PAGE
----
The FS claims that no domestic sheep would be permitted to graze in any core bighorn sheep area, but the presence of domestic sheep on public lands often precludes the restoration of bighorn sheep. No agency is willing to go to the trouble of transplanting wild sheep to lands where domestic sheep are grazing due to the risk of disease transfer.

Elimination of sheep grazing on the BTNF has also benefited grizzly bears and wolves. Photo George Wuerthner

Plus, the closure of grazing allotments benefits and reduces conflicts with many other wildlife.

While the proposed changes do not automatically mean domestic sheep will be permitted on previously closed allotments, the BTNF proposal has conservationists worried. There is a fear that the six allotments bought out and retired in 2012 could be opened for domestic livestock. Worse, this may set a precedent for other permit retirements around the West. If permit retirement isn’t permanent, fundraising to pay for these agreements will be more difficult. Perhaps that is the idea behind the BTNF plans?


  1. Jane Marsh Avatar
    Jane Marsh

    Public lands ranchers are salivating over the possibility of re-opening retired allotments. We MUST weigh in on this! I watched three days worth of the Public Land Council’s “Legislative Conference” via Zoom in March 2021, and many rancher attendees listed this as one of the key goals for the year. That, and influencing the 30×30 scoping and planning, and embarking on an aggressive public education campaign. Seems PLC wants the public to be on its side…I highly recommend signing up for its newsletters. They come six days a week…”, described as “A weekly analysis of western ranching politics…”. Indeed!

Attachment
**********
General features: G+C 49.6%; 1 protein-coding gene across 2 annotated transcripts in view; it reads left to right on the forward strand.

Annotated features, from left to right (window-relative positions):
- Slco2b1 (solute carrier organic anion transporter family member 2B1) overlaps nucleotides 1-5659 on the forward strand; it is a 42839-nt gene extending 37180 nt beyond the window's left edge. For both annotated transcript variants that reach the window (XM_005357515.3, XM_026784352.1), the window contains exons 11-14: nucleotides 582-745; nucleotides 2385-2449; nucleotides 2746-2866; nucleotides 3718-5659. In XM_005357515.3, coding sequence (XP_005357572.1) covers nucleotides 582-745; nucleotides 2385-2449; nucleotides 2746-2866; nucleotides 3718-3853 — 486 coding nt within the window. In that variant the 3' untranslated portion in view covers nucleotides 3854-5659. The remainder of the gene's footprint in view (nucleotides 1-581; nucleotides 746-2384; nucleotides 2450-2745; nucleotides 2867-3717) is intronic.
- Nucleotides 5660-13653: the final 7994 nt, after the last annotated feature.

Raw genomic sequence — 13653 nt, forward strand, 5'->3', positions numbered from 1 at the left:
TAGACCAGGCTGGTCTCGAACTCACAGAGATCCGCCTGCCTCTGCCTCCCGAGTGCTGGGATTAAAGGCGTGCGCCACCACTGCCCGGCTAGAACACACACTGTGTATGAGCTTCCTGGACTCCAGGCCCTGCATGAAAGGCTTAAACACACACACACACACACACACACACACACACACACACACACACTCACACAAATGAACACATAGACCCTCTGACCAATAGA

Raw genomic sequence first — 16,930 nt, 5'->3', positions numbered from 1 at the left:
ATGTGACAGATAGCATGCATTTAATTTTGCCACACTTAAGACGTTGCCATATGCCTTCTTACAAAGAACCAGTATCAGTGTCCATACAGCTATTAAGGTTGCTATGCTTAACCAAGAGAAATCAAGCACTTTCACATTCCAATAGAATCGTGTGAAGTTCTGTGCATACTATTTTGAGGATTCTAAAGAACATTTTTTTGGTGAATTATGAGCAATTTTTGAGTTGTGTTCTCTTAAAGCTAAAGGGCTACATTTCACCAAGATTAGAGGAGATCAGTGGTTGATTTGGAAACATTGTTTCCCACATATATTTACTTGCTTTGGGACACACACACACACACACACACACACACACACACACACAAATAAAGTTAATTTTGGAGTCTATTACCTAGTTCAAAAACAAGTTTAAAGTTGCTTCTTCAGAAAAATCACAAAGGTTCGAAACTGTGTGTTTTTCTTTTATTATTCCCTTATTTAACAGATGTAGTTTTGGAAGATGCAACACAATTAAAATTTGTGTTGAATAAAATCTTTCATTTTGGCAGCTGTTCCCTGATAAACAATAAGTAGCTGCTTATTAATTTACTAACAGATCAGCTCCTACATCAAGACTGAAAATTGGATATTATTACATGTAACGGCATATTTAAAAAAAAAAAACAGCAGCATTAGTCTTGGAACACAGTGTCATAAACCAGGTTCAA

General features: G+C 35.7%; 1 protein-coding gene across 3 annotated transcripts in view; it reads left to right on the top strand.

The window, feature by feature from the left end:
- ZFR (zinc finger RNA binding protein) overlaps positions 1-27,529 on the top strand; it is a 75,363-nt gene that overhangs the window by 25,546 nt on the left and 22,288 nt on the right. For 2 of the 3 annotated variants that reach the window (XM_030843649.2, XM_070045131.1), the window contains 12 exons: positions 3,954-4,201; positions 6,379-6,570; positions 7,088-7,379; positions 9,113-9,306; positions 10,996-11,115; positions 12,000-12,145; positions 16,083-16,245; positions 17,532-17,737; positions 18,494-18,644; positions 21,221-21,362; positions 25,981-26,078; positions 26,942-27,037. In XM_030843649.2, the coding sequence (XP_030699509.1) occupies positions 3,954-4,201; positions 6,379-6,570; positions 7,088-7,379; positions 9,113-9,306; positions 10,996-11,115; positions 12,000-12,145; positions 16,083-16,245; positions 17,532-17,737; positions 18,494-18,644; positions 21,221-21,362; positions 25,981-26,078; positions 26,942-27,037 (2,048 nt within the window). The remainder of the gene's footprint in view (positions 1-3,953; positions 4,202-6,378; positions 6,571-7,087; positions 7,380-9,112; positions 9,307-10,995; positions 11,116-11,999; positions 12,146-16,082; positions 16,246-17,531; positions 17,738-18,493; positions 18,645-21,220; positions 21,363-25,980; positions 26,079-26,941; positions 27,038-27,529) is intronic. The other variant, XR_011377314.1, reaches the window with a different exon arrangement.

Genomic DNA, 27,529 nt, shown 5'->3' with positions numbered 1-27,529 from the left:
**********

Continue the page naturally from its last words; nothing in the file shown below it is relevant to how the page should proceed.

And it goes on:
2. Maggie Frazier Avatar
    Maggie Frazier

    This is a very informative read on the 30 x 30 goal! It would appear that the hype is not quite all that it should be. Much concern for “recreational opportunities” and less for actual preservation of public lands – still protecting the multi-use goal as has been the case concerning our wild horses and many other species of wildlife for years and years!

    1. Ida Lupine Avatar
      Ida Lupine

      +1 Thanks for posting! This is something I have concerns about too.

      Things like our first offshore wind farm. My local news mentioned *nothing* about endangered right whales, and sadly, many articles do not either. What my local news did say is that the project is expected to be completed in two years!

      Beside the questionable reasoning of tearing up the sea floor and noise, the construction of and the actually functioning of these things is supposed to *stop cold* during right whale migrations. That is the agreement anyway, and two years doesn’t sound like it accommodates that.

      As we know, greedy developers are notorious for making all kinds of promises to get their way, and once they do – often to not honor those promises. If whales die, even if they are taken to court and fined, the damage has been done. 🙁